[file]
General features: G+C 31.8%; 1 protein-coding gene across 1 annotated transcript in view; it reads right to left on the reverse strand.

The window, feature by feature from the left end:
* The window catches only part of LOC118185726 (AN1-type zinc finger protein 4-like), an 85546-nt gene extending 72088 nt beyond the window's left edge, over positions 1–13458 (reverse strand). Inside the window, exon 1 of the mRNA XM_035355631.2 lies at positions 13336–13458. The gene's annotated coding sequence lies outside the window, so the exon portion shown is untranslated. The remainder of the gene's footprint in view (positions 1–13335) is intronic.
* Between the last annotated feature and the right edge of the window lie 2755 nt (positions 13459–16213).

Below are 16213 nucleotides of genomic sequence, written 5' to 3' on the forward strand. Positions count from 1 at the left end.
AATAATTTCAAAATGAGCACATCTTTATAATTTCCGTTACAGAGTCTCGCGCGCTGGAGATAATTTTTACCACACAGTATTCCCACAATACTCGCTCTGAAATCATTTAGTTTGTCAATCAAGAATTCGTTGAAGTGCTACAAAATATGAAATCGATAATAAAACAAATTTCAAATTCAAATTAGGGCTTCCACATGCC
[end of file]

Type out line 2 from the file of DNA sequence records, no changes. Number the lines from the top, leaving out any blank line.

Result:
The window, feature by feature from the left end: